“Covering the entire surface of the phone with the screen has consequences. There’s no getting around the fact that some of the sensors, camera lenses, microphones and speakers need to be forward facing; Apple addresses that by lining them up on a blacked-out notch on the top of the screen — kind of the Area 51 of the new iPhone,” Levy writes. “It’s an aesthetic setback (what would Steve Jobs have said?), but you get used to it, like watching a play when someone with big hair is off-center in the row ahead of you — a tiny distraction in your peripheral vision that you eventually get past.”
“After a few days with the iPhone X, I can begin to make out its themes. It’s a step towards fading the actual physical manifestation of technology into a mist where it’s just there — a phone that’s ‘all screen,’ one that turns on simply by seeing you, one that removes the mechanics of buttons and charging cables. A decade hence, when it’s time for the iPhone 20 (XX?), we’ll already be on the road to what comes after the smartphone; the X might be a halfway point to that future,” Levy writes. “And that’s why, despite the fact that the iPhone X at present is no more than a great upgrade to the flagship device of the digital age, I can’t easily dismiss Tim Cook’s effusions that this is more than a just another iteration.”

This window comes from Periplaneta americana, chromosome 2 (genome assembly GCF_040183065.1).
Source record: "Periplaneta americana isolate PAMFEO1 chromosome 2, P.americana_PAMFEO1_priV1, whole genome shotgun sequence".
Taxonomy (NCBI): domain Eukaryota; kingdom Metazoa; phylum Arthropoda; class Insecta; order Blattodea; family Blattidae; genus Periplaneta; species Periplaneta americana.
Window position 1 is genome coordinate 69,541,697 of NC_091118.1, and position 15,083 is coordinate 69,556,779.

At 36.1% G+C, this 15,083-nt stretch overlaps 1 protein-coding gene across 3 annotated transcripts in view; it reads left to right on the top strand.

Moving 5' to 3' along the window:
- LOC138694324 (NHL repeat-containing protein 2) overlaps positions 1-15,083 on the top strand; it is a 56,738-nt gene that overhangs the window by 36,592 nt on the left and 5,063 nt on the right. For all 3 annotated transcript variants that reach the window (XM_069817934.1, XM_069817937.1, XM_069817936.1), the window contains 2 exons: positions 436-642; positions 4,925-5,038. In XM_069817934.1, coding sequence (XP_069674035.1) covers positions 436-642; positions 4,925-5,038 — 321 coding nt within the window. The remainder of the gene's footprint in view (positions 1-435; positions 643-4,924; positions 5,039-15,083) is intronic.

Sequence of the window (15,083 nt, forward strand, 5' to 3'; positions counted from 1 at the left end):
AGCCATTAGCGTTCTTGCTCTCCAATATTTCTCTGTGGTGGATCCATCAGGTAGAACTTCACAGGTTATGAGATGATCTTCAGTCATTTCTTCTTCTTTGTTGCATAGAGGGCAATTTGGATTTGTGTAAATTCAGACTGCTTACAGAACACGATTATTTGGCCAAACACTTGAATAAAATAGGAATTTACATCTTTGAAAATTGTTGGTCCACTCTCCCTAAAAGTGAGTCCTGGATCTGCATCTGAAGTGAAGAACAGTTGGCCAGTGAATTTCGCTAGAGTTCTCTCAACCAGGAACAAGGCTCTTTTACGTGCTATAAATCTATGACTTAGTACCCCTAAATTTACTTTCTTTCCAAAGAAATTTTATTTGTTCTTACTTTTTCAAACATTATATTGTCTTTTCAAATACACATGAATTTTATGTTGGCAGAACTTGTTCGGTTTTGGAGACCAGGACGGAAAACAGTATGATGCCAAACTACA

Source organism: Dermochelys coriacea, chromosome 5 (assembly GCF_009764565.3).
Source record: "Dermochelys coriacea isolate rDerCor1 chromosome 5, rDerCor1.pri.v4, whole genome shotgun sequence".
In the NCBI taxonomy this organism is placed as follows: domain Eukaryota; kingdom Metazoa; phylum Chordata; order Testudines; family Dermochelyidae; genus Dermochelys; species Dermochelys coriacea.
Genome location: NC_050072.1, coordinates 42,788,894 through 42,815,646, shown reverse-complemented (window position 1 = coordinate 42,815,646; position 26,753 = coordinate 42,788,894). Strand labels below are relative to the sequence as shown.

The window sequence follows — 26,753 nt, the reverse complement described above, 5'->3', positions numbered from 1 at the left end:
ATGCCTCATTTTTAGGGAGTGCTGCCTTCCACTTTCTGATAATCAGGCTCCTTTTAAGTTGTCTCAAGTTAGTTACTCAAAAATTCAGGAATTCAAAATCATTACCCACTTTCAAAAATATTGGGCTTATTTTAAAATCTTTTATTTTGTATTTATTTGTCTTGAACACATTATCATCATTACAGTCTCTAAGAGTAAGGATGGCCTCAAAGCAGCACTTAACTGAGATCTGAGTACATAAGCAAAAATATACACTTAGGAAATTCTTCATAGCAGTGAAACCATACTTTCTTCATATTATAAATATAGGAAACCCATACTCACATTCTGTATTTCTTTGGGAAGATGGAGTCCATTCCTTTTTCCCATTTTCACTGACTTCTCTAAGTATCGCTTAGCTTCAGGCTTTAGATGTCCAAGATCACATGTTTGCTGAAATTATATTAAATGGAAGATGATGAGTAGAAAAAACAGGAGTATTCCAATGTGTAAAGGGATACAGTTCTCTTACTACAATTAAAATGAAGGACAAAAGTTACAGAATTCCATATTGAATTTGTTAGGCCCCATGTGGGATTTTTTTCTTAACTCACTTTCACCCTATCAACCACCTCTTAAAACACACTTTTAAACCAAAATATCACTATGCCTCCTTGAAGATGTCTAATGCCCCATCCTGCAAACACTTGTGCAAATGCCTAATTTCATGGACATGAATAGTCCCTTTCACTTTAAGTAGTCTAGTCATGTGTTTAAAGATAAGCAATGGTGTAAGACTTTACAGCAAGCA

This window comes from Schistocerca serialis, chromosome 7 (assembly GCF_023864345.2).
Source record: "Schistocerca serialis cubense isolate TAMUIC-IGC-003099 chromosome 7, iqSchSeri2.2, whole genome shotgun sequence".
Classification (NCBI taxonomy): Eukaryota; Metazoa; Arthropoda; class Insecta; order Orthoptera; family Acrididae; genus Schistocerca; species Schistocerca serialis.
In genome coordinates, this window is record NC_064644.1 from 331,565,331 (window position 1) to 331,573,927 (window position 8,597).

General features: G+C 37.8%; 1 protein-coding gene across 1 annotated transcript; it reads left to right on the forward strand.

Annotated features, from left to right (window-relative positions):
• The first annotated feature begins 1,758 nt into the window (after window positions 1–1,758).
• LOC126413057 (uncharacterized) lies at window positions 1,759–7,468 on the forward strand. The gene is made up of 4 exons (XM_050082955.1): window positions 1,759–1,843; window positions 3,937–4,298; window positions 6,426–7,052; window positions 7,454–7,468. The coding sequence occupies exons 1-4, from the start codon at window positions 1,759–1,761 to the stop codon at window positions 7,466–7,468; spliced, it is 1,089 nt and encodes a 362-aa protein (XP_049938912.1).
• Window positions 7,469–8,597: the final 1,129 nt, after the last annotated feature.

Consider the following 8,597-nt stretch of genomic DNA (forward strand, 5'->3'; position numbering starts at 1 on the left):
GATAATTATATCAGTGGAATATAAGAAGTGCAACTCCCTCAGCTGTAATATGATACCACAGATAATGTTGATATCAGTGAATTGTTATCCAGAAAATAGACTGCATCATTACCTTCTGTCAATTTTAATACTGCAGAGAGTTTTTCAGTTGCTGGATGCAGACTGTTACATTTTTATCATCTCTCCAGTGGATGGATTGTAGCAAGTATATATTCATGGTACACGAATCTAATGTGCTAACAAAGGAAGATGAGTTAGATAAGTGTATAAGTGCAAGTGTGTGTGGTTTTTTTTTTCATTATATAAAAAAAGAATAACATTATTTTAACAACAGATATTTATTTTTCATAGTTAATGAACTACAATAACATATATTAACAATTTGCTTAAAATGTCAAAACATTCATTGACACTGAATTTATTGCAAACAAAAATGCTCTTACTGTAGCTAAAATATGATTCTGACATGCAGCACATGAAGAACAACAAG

Read more in the full article here.
MacDailyNews Take: Is it Friday, yet?!
[Thanks to MacDailyNews Readers “Fred Mertz” and “Dan K.” for the heads up.]